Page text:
The yeast book goes into a lot of detail about dry yeast. The reason I think brewers should read it is it gives you an understanding of how your yeast works put in a way even people like me can understand. Although one of the authors is one of the men behind Whitelabs it is not a book promoting their product in fact it goes into a lot of detail about getting multiple brews from their packs and maintaining your own strain.
 

Tommo 2

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I'm not so sure. Don't some recipes, especially lagers, say pitch 2 packets? They' would sell more items and make more money this way, not less.

I watched the video and I just don't buy it. Sure, he claims Lallemand say there's little difference. Do they? He showed us how to rehydrate (without any kind of cover on the flask) and then reiterates that it doesn't make a difference, but where was the comparison? He didn't pitch his starter into a batch of wort and then sprinkle another batch of wort to compare what happens. That's not science.
Rehydrating is done at 35C. Do we usually sprinkle a wort with dry yeast with the wort at 35C? What's the significance of 35C?- It's the optimum temperature for rehydration of many ale (not lager) yeasts so sprinkling a batch of wort of 20C is less than optimum.
Sorry. This just isn't science it's bolllocks.
It may possibly be the case that there's not much difference, but this video doesn't demonstrate it.
Manufacturers provide sufficient yeast in a pkt to start a batch of around 5 gallons by sprinkling because not everybody can be bothered or has the sanitary technique to rehydrate.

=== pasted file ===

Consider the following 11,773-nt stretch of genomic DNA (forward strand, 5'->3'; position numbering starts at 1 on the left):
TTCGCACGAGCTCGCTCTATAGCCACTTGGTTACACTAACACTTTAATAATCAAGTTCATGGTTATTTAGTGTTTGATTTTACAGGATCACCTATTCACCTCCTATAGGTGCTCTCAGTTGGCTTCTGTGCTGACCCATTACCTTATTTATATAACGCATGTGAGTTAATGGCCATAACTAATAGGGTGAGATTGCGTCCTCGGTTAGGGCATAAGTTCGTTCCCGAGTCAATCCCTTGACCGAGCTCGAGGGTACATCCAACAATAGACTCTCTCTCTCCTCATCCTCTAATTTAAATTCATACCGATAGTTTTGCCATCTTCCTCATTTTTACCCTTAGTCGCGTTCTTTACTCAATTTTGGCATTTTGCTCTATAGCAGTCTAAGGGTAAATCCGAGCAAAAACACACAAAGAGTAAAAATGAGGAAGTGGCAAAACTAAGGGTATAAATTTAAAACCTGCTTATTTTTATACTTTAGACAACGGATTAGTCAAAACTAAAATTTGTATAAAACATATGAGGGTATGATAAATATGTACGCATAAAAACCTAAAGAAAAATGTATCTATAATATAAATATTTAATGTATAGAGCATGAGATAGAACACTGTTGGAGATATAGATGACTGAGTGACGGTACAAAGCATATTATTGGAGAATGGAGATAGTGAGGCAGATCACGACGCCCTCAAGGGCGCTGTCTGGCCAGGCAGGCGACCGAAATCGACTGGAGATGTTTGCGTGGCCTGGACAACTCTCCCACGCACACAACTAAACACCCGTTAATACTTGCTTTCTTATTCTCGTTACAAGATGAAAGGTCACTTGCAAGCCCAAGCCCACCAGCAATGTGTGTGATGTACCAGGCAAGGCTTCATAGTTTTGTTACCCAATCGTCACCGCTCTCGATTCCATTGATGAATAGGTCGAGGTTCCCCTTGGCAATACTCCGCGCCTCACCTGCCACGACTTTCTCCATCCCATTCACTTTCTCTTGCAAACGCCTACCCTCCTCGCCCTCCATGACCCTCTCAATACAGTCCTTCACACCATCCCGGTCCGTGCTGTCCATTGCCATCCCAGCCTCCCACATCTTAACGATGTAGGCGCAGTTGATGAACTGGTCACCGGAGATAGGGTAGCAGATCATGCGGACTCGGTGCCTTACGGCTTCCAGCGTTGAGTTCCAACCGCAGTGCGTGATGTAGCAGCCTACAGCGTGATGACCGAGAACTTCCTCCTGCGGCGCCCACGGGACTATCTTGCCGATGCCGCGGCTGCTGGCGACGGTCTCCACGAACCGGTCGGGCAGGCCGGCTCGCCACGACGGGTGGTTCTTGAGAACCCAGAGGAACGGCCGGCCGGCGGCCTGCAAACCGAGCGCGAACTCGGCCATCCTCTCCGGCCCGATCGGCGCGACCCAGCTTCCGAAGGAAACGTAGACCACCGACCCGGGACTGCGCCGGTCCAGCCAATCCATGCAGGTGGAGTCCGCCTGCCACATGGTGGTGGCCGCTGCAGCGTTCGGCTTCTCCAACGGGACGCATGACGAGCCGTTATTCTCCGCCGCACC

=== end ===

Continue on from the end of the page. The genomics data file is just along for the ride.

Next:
I'll carry on rehydrating.
Couldn’t agree more , of course most of the home brew retailers are going to say just sprinkle on the wort it makes no difference , they want to sell as much product as they can , can’t blame them for that, but in my mind and experience it makes a big difference and won’t be changing my method any time soon either. Like I said before it all looks really complicated this rehydration method , but it really ain’t .
 

Griff097

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What is the specific isue with pitching into a small volume of cooled wort as per the rehydrating instructions on many yeast packets and how does using cooled water differ?
 
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Tommo 2

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What is the specific isue with pitching into a small volume of cooled wort as per the rehydrating instructions on many yeast packets and how does using cooled water differ?
The water is boiled first then cooled to 35c and of course sanitation is paramount, when sprinkling straight on to the wort they tell you always pitch at 20c or just below so there’s a massive difference at pitching temperatures and my opinion is it’s shocks the yeast direct pitching does so that’s why some of the cell obviously die
 

Griff097

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The water is boiled first then cooled to 35c and of course sanitation is paramount, when sprinkling straight on to the wort they tell you always pitch at 20c or just below so there’s a massive difference at pitching temperatures and my opinion is it’s shocks the yeast direct pitching does so that’s why some of the cell obviously die
Sorry if I didn't make myself clear, I have read and I believe understood the posts so far on this thread, I meant wort from the kettle, if I recall it's 100ml, cooled to 35c, then yeast pitched in. left to settle for 20 mins, stirred once and then pitched to the cooled wort in the FV.

What's the difference with using boiled/cooled tap water and wort to rehydrate please?